The head of the Phillips auction house music department in London for decades, Stollar was one of the violin trade’s most respected figures. The following is an extract from an article in the July 1990 issue of the strad by Robert Lewin
Way back in 1930 when Puttick & Simpson were firmly ensconced at their Reynolds Galleries, 47 Leicester Square, with George Withers’ renowned violin shop on the opposite corner, a youngster named Edward Stollar was making quite an impression at sale times as a talented judge of violins. Sixty years later at the close of business on May 24th at Phillips, successors to Puttick & Simpson, there was a reception to celebrate that selfsame person’s 80th birthday, incidentally setting up a world record unlikely now to be challenged, as long time consultant in the musical instrument field.
Prices are not the only change over the years. Your old slim catalogue allotted maybe five words per lot, it had to be something pretty special to merit a dozen words of catalogue space, and when Christie’s sold the fabulous Emperor Strad last century it was awarded precisely one-and-a-half lines.
The Stollar regime set the pace for informative catalogue descriptions, taking the responsibility at the very least for the bona-fides of the instrument, vital dimensions and model, critical too of condition, something that would have appalled the auctioneer of old with his ‘let the buyer beware’ philosophy. But to a host of newcomers in an expanding musical world the frank statement of an instrument’s true quality has come as a veritable boon, with the unsophisticated buyer leaning heavily on the Stollar summary and valuation.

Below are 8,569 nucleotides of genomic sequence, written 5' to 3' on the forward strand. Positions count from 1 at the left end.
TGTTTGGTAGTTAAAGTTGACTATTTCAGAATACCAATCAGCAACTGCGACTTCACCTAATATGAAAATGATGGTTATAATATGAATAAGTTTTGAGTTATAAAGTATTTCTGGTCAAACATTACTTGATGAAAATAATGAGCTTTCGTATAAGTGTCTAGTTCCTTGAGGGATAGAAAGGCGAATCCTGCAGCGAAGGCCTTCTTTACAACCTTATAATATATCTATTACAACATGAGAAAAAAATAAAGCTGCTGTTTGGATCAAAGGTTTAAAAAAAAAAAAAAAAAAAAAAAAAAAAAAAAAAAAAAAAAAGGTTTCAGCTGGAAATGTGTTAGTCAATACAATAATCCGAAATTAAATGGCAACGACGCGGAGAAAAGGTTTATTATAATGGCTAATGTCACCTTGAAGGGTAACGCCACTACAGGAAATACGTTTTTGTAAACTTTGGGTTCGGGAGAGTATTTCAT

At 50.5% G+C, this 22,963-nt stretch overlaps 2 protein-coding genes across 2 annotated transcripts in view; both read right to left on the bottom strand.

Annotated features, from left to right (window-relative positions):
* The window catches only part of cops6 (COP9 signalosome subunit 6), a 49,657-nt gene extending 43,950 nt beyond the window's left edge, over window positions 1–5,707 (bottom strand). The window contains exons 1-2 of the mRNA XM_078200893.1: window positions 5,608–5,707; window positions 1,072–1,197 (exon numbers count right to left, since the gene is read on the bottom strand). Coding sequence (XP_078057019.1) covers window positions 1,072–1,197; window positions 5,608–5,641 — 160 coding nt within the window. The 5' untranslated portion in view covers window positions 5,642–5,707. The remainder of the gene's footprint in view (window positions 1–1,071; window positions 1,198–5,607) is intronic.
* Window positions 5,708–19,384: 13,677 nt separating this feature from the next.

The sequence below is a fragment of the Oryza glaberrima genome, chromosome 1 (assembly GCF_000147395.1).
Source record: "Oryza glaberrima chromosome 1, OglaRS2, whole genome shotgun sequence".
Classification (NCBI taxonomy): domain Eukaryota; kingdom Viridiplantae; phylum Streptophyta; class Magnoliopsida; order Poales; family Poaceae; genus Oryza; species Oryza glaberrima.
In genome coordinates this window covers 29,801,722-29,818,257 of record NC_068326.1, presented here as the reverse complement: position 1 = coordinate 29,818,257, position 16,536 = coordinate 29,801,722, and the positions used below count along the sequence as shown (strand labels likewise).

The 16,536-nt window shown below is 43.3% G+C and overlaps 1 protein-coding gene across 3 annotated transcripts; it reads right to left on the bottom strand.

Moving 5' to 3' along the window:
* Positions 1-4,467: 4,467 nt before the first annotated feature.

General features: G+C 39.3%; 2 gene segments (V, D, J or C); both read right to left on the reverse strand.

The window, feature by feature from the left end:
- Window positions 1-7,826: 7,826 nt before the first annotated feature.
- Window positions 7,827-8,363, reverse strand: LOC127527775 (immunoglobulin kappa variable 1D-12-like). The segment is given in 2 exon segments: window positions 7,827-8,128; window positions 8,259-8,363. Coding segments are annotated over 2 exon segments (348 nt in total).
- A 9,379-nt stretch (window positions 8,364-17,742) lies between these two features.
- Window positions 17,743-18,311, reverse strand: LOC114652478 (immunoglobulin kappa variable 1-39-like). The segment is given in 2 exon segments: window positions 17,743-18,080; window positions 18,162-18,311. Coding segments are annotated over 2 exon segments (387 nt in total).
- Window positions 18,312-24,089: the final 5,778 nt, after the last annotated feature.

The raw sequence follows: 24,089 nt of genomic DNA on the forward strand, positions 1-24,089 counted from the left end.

The mark of the expert is his instinct for a wrong ‘un. Edward stellar has devoted a long life to the unending battle with the fakers. As recently as this springtime he uncovered a cunningly planned campaign to present some quite new Italian in the guise of the Pollastri of Bologna family, remarkably accurate imitations, simulating natural wear too, that had fooled some very competent professionals. The art of being a good judge of what is or is not ‘right’ is a nice mix of flair – what your instinct is trying to tell you – and experience, and over the last 60 years Edward Stollar may well have seen more instruments that anybody, for there is an increasing stream of callers at Phillips with their problems.
With all that long experience behind him, Edward Stollar is by no means a dominating personality of superior airs, quick to impose his authoritative knowledge on you. On the contrary he is a rather unassuming figure who insist on treating you as an equal, listing attentively while you relate the long history of your family musical heirloom. Yet when Ted Stollar tells you what your violin really is you can listen, for you being guided by one of the top experts in the world.
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